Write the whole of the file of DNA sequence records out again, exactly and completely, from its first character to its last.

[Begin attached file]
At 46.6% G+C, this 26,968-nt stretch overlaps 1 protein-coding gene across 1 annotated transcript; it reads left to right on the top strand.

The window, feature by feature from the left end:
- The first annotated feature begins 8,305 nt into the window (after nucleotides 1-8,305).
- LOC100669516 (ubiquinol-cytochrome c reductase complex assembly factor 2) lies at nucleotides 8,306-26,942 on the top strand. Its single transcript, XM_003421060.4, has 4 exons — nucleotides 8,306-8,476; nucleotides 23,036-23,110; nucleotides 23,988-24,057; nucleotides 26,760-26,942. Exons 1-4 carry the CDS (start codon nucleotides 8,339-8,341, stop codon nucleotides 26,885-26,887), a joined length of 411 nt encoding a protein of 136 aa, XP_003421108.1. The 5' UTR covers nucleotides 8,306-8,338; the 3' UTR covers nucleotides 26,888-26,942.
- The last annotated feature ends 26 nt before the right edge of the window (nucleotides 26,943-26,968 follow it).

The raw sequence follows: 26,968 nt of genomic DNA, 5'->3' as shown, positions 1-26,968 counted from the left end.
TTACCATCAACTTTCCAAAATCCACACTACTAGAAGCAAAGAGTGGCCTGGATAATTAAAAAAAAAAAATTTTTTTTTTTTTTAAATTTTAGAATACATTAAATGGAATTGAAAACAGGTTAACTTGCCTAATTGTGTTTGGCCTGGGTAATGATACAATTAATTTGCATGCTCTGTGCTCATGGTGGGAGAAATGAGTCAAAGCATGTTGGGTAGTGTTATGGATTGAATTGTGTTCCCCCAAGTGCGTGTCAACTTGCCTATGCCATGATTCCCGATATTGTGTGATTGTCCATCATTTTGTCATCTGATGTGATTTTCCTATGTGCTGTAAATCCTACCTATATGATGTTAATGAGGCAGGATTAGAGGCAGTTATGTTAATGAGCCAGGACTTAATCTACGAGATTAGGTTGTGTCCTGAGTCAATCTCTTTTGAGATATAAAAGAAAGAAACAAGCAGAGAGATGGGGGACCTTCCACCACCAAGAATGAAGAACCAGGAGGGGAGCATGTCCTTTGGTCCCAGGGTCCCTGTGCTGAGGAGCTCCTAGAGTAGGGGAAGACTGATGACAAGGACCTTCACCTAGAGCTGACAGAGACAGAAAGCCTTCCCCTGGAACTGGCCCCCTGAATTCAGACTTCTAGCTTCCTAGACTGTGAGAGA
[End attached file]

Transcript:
At 46.6% G+C, this 26,968-nt stretch overlaps 1 protein-coding gene across 1 annotated transcript; it reads left to right on the top strand.

The window, feature by feature from the left end:
- The first annotated feature begins 8,305 nt into the window (after nucleotides 1-8,305).
- LOC100669516 (ubiquinol-cytochrome c reductase complex assembly factor 2) lies at nucleotides 8,306-26,942 on the top strand. Its single transcript, XM_003421060.4, has 4 exons — nucleotides 8,306-8,476; nucleotides 23,036-23,110; nucleotides 23,988-24,057; nucleotides 26,760-26,942. Exons 1-4 carry the CDS (start codon nucleotides 8,339-8,341, stop codon nucleotides 26,885-26,887), a joined length of 411 nt encoding a protein of 136 aa, XP_003421108.1. The 5' UTR covers nucleotides 8,306-8,338; the 3' UTR covers nucleotides 26,888-26,942.
- The last annotated feature ends 26 nt before the right edge of the window (nucleotides 26,943-26,968 follow it).

The raw sequence follows: 26,968 nt of genomic DNA, 5'->3' as shown, positions 1-26,968 counted from the left end.
TTACCATCAACTTTCCAAAATCCACACTACTAGAAGCAAAGAGTGGCCTGGATAATTAAAAAAAAAAAATTTTTTTTTTTTTTAAATTTTAGAATACATTAAATGGAATTGAAAACAGGTTAACTTGCCTAATTGTGTTTGGCCTGGGTAATGATACAATTAATTTGCATGCTCTGTGCTCATGGTGGGAGAAATGAGTCAAAGCATGTTGGGTAGTGTTATGGATTGAATTGTGTTCCCCCAAGTGCGTGTCAACTTGCCTATGCCATGATTCCCGATATTGTGTGATTGTCCATCATTTTGTCATCTGATGTGATTTTCCTATGTGCTGTAAATCCTACCTATATGATGTTAATGAGGCAGGATTAGAGGCAGTTATGTTAATGAGCCAGGACTTAATCTACGAGATTAGGTTGTGTCCTGAGTCAATCTCTTTTGAGATATAAAAGAAAGAAACAAGCAGAGAGATGGGGGACCTTCCACCACCAAGAATGAAGAACCAGGAGGGGAGCATGTCCTTTGGTCCCAGGGTCCCTGTGCTGAGGAGCTCCTAGAGTAGGGGAAGACTGATGACAAGGACCTTCACCTAGAGCTGACAGAGACAGAAAGCCTTCCCCTGGAACTGGCCCCCTGAATTCAGACTTCTAGCTTCCTAGACTGTGAGAGA